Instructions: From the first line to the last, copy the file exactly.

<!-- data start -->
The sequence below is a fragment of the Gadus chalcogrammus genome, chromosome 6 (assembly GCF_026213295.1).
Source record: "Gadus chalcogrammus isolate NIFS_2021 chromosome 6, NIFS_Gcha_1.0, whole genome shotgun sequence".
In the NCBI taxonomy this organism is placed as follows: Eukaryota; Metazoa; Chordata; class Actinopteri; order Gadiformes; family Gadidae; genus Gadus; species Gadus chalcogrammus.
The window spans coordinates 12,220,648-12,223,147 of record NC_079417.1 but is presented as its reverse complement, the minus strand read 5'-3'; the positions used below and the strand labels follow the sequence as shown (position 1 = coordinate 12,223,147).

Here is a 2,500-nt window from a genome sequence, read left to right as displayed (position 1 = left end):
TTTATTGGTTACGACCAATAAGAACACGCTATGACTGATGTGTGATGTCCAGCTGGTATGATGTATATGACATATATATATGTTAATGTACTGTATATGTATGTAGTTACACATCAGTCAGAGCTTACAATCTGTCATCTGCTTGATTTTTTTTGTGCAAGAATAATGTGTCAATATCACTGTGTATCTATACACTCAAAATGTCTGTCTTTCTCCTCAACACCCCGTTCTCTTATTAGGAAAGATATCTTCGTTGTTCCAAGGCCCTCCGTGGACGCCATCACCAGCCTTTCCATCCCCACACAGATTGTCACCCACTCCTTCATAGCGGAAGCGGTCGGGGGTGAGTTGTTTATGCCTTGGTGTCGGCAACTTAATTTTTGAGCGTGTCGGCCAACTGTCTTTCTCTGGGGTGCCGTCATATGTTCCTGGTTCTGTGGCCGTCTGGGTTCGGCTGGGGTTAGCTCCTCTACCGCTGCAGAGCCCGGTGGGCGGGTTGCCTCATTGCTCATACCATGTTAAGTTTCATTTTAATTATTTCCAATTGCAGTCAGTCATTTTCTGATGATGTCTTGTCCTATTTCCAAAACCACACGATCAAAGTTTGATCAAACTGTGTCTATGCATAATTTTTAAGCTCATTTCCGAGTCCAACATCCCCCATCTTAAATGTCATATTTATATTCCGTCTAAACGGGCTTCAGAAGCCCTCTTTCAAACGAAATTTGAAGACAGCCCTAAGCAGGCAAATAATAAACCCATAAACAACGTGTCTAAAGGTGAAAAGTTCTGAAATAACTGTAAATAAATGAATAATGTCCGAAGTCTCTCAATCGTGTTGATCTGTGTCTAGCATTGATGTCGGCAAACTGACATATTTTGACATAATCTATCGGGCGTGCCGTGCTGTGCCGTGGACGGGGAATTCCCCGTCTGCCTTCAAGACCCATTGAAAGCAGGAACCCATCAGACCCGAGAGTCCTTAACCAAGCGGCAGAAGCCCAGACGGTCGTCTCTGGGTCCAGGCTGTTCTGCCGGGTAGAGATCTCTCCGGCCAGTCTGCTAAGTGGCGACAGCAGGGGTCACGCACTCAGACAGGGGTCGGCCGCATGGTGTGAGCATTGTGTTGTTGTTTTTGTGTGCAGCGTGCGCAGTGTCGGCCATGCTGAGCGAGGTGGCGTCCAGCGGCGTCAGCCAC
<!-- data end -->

The sequence below is a fragment of the Gadus chalcogrammus genome, chromosome 6 (assembly GCF_026213295.1).
Source record: "Gadus chalcogrammus isolate NIFS_2021 chromosome 6, NIFS_Gcha_1.0, whole genome shotgun sequence".
In the NCBI taxonomy this organism is placed as follows: Eukaryota; Metazoa; Chordata; class Actinopteri; order Gadiformes; family Gadidae; genus Gadus; species Gadus chalcogrammus.
The window spans coordinates 12,220,648-12,223,147 of record NC_079417.1 but is presented as its reverse complement, the minus strand read 5'-3'; the positions used below and the strand labels follow the sequence as shown (position 1 = coordinate 12,223,147).

Here is a 2,500-nt window from a genome sequence, read left to right as displayed (position 1 = left end):
TTTATTGGTTACGACCAATAAGAACACGCTATGACTGATGTGTGATGTCCAGCTGGTATGATGTATATGACATATATATATGTTAATGTACTGTATATGTATGTAGTTACACATCAGTCAGAGCTTACAATCTGTCATCTGCTTGATTTTTTTTGTGCAAGAATAATGTGTCAATATCACTGTGTATCTATACACTCAAAATGTCTGTCTTTCTCCTCAACACCCCGTTCTCTTATTAGGAAAGATATCTTCGTTGTTCCAAGGCCCTCCGTGGACGCCATCACCAGCCTTTCCATCCCCACACAGATTGTCACCCACTCCTTCATAGCGGAAGCGGTCGGGGGTGAGTTGTTTATGCCTTGGTGTCGGCAACTTAATTTTTGAGCGTGTCGGCCAACTGTCTTTCTCTGGGGTGCCGTCATATGTTCCTGGTTCTGTGGCCGTCTGGGTTCGGCTGGGGTTAGCTCCTCTACCGCTGCAGAGCCCGGTGGGCGGGTTGCCTCATTGCTCATACCATGTTAAGTTTCATTTTAATTATTTCCAATTGCAGTCAGTCATTTTCTGATGATGTCTTGTCCTATTTCCAAAACCACACGATCAAAGTTTGATCAAACTGTGTCTATGCATAATTTTTAAGCTCATTTCCGAGTCCAACATCCCCCATCTTAAATGTCATATTTATATTCCGTCTAAACGGGCTTCAGAAGCCCTCTTTCAAACGAAATTTGAAGACAGCCCTAAGCAGGCAAATAATAAACCCATAAACAACGTGTCTAAAGGTGAAAAGTTCTGAAATAACTGTAAATAAATGAATAATGTCCGAAGTCTCTCAATCGTGTTGATCTGTGTCTAGCATTGATGTCGGCAAACTGACATATTTTGACATAATCTATCGGGCGTGCCGTGCTGTGCCGTGGACGGGGAATTCCCCGTCTGCCTTCAAGACCCATTGAAAGCAGGAACCCATCAGACCCGAGAGTCCTTAACCAAGCGGCAGAAGCCCAGACGGTCGTCTCTGGGTCCAGGCTGTTCTGCCGGGTAGAGATCTCTCCGGCCAGTCTGCTAAGTGGCGACAGCAGGGGTCACGCACTCAGACAGGGGTCGGCCGCATGGTGTGAGCATTGTGTTGTTGTTTTTGTGTGCAGCGTGCGCAGTGTCGGCCATGCTGAGCGAGGTGGCGTCCAGCGGCGTCAGCCAC